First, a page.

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CAMELLIAS and early RHODODENDRONS and other WINTER SHRUBS
 

Photos taken in the Winter of the year 2000 in June and July by Gay Klok, "Kibbenjelok"  Tasmania
 
 


 
 


 
 

The creeping Rosemary has hardly been out of flower during the past year.   It must have liked the dry seasons
 
 


 

Iris ungluicularis, I do do prefer Iris stylosa, is a most charming Iris that flowers in the dead of Winter.  It really likes to be baked in the sun, so a good idea is to cut the leaves down in Summer time
 
 
 


 


 

Two photos of the ornamental cherry, Prunus autumnalis.   This charming blossom tree flowers in the Winter and, quite often, in Spring time again
 
 
 


 

Camellia "Waterlily", always one of the first to come into flower.   It keeps on blooming for many weeks, there are so many buds.   I cannot think of a more accommodating, easy camellia than this hybrid
 
 
 


 
 

How cheerful these little flowers make the Winter garden.   This is a hybrid "Bob's Tinsie", a miniature Camellia introduced in 1962.   It always blooms very early in the country garden.  I love the long stamens.   The flowers would only be 2 inches but the bush covers itself in the little delightful flowers which come out for several weeks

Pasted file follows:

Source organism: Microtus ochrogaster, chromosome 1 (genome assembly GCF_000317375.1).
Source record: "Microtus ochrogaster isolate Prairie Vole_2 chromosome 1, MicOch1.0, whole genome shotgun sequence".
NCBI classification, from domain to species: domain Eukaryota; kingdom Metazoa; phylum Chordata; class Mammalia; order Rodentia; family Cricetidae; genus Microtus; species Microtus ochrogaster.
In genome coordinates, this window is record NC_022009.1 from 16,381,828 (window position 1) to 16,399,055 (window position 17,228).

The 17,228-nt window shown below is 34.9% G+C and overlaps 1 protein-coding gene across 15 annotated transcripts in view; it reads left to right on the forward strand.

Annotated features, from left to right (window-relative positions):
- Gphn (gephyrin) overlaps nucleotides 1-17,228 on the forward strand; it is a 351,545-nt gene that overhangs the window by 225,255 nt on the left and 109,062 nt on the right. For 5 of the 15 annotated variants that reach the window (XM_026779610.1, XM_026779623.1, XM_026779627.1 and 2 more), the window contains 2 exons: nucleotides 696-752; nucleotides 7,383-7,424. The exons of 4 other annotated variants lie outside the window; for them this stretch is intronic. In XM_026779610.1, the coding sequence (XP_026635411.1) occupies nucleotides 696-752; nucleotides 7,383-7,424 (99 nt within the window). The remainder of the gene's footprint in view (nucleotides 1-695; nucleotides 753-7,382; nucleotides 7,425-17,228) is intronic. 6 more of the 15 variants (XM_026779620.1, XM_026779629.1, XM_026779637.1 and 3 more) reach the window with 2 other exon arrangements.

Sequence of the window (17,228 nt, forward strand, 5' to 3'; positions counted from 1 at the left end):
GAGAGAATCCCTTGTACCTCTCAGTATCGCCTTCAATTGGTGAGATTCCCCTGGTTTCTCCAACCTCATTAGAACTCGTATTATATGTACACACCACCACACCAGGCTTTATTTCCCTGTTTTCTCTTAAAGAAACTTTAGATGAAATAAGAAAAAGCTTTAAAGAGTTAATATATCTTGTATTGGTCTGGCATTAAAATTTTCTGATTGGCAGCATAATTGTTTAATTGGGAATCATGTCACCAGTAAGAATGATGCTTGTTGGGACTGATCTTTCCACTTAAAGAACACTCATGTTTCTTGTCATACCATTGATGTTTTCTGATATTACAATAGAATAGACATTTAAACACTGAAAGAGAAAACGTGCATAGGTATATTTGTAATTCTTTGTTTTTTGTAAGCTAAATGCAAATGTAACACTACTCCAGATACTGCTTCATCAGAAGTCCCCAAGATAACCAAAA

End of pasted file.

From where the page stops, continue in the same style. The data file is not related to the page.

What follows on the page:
The species Rhododendron neriifloeum is an early flowering Rhododendron and has a good clear red with no blue.   It is a parent for many hybrids.   It varies a lot from a spreading bush with small prolific flowers to a taller bush, maybe to aft, with larger but fewer flowers.   It is a good garden plant with the brilliance of the red and the ease of growing.    In its natural state it grows on exposed slopes, Pine forests and shaded ravines.   It was introduced to Britain in 1906 by the famous plant collector, Forrest.   American hardiness rating xxxx
 
 
 


 


 

Rhododendron "Cornubia" is the first hybrid to come into flower in my garden.   The flower is a clear light red.   A very sturdy Rhododendron that may grow to quite a large small tree.   The cluster is large with big flowers.
 
 
 


 

The beads of a rare Chinese Hydrangea.   The flowers are nothing to write home about but the deep purple beads are most attractive.   The name is Hydrangea heteromalla "Bretschneideri".    The birds seem to leave the berries alone so maybe they are poisonous!
 
 
 


 

This near-hardy, vigorous climber comes into flower in Summer time and is still with blooms.   It is called Bomarea and I am not sure if it is Bomarea multiflora, a Venuzalean species or Bomarea werlei, a species that is native to Costa Rica.  Which ever, I have found that it is surprisingly hardy in a sheltered position
 
 


 
 

 I do hope you have enjoyed the walks through the Winter gardens in Tasmania.   Call in and have a chat through using the discussion area on the right of my Welcome page.   Here is the link back to the Tasmanian Garden Journal Welcome Page